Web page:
I love you. You’re perfect. Now, sign this.

Q: Who should have a prenuptial agreement?

Engaged couples have so many appointments to make and contracts to sign before the big day. Caterer? Check. Photographer? Check. Florist? Check. Prenuptial agreement attorney? Whoa!

Nothing puts a damper on the pending wedding plans quite like one partner asking the other to sign a prenuptial marital agreement. In a nutshell, a prenuptial agreement (or “prenup”) is a pre-wedding day legal document and enforceable agreement between the engaged couple that plans for and designates how their assets and debts will be divided in the event of a divorce. Divorce is likely the farthest thing from their minds.

It is an almost universal fact that no one walks down the aisle thinking they are going to get a divorce. Yet the number of couples getting a divorce in Pennsylvania proves things don’t always work out the way we hoped or planned. That’s why planning in advance for the possibility of a divorce is wise and why couples should resist the knee-jerk, heck-no reaction when your beloved asks you to sign a prenup.

After shooting down the “We’ll never get a divorce” argument against a prenup, the next common objection is worrying about offending your partner by asking for one. There’s an understandable fear of being wrongfully perceived as less committed to the success of the marriage—or just as a heartless jerk—when planning your exit strategy before even tying the knot.

But, it’s all in the presentation. A marriage is a partnership and because it involves the combining of assets and liabilities over time, it is in some ways like a business relationship as far as money is concerned. You wouldn’t enter into a business partnership without first establishing and agreeing to the exit procedures in the event one of the partners wanted to leave, would you?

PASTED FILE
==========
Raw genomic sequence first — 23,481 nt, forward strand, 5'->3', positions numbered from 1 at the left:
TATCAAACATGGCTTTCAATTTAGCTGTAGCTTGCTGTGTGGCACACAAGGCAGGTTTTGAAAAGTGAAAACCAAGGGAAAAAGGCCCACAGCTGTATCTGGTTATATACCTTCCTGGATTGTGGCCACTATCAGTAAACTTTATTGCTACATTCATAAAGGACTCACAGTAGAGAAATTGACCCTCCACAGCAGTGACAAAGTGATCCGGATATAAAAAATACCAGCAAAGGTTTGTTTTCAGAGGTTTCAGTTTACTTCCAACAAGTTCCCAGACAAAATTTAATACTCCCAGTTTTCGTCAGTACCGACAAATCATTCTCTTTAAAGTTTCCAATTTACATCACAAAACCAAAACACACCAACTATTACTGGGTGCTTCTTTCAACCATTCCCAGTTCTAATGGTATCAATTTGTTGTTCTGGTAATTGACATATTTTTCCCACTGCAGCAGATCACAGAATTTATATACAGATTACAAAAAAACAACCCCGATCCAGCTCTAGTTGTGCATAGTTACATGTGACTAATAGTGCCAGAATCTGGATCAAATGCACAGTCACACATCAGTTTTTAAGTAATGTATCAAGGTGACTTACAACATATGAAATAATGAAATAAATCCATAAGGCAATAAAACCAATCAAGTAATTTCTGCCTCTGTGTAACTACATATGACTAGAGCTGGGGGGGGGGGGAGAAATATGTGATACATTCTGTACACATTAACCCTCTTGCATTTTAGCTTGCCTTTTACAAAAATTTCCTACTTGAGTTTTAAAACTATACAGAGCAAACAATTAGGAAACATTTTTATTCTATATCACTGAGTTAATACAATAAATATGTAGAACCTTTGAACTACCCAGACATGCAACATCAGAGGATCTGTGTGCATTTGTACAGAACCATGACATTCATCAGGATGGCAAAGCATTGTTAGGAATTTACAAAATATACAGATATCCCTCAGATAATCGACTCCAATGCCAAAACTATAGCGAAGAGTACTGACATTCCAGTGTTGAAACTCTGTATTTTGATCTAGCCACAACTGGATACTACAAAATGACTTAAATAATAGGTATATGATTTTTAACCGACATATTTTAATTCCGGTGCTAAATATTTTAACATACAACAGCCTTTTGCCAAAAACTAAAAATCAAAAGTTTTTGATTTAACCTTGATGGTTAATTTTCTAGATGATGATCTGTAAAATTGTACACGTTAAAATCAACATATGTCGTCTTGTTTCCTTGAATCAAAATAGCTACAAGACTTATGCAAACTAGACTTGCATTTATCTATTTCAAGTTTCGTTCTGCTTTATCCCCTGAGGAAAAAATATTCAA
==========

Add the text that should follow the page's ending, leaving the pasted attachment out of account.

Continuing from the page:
With respect to a marriage, each partner has assets and debts prior to the marriage and the couple accumulates other assets and debts during the course of the marriage. By entering into a prenuptial agreement as to how those debts and assets will be handled in the event of a future divorce—now– when the couple is happy and can make rational decisions, they avoid letting the court decide their fate later. Prenups are not only for those with children from prior marriages.

Not getting a prenup because you think you aren’t wealthy enough yet is also a mistake. A prenup will cover “the equitable split of wealth related to investments and savings, possible alimony payments and debt – which could include student loans, especially if you cosign or continue taking out student loans” after marriage.

Prenuptial agreements also enable couples to “dictate certain terms of life after divorce with lifestyle clauses”. Gag orders, goodwill clauses, and social media clauses, basically force ex-spouses to refrain from trashing each other or exposing private dirt publicly.

Still hesitant to ask for a prenup?

Well, there is always the postnuptial agreement. While you won’t have the option to walk away before the wedding if your partner refuses to consider it, a postnuptial agreement entered into after the marriage can cover the same issues and decisions as a prenuptial agreement.

If you would like more information about Pennsylvania prenuptial and postnuptial marital agreements, the Law Office of Gary R. Swavely, Jr. can help. Contact us today to discuss your legal concerns. From our office in Reading, we represent clients in family law and other areas throughout Pennsylvania.